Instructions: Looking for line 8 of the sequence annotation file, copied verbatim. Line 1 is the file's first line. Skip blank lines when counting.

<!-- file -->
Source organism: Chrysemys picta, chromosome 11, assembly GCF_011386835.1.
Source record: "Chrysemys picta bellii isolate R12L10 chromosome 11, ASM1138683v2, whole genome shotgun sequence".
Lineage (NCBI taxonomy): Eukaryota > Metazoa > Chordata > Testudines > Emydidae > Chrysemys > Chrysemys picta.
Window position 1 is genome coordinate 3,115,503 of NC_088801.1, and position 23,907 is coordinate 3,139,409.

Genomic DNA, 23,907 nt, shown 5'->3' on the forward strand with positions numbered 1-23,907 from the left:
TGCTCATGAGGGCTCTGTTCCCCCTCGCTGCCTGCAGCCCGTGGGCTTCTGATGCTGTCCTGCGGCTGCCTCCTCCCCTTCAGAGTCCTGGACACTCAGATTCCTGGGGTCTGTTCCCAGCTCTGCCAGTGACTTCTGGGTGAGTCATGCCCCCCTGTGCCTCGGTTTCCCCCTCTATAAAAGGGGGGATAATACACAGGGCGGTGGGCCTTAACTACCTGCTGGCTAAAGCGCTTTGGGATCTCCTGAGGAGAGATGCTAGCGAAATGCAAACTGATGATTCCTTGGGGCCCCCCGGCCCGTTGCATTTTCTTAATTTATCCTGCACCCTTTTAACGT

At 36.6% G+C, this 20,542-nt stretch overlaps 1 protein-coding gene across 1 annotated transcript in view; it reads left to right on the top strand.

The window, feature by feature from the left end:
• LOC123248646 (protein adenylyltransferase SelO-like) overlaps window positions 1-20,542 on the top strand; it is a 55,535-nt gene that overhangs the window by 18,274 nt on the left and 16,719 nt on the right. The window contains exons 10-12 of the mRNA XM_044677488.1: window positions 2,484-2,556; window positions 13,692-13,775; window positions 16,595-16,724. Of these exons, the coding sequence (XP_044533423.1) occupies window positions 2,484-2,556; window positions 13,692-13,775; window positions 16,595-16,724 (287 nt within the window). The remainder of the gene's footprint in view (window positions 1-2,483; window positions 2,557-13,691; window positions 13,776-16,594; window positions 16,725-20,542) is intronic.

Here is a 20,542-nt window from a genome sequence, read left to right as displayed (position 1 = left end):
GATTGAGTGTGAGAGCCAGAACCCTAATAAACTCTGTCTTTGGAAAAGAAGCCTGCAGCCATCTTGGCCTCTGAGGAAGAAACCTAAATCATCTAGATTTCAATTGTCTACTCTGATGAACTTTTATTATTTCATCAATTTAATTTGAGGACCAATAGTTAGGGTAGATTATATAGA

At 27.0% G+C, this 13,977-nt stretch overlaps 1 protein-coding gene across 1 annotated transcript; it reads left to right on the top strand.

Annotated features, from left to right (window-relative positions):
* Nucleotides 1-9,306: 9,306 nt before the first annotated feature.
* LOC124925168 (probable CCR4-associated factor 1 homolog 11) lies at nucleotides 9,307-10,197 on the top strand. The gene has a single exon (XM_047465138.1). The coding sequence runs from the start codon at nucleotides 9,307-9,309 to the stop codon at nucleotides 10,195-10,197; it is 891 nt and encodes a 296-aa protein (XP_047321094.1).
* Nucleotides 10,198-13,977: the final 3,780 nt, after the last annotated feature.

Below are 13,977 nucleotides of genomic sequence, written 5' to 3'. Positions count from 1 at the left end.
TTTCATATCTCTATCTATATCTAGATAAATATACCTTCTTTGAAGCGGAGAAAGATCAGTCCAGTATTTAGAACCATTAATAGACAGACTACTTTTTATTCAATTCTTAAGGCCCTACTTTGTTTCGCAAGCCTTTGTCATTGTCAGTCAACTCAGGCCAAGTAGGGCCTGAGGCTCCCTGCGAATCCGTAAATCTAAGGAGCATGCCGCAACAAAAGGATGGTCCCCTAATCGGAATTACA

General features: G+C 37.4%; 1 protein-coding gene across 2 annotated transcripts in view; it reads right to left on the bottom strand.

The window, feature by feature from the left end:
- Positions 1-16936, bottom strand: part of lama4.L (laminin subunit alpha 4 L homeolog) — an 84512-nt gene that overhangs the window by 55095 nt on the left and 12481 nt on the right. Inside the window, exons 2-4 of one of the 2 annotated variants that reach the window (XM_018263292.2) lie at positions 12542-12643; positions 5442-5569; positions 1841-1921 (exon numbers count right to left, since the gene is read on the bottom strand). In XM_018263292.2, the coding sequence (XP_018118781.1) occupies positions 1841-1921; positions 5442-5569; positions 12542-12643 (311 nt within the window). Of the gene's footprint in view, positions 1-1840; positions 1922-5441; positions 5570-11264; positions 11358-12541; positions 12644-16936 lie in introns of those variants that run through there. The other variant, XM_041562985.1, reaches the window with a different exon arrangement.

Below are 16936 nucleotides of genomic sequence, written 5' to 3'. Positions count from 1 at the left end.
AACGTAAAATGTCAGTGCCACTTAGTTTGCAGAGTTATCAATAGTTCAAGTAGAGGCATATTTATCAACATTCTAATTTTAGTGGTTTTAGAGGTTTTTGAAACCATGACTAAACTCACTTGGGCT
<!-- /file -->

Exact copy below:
The window, feature by feature from the left end: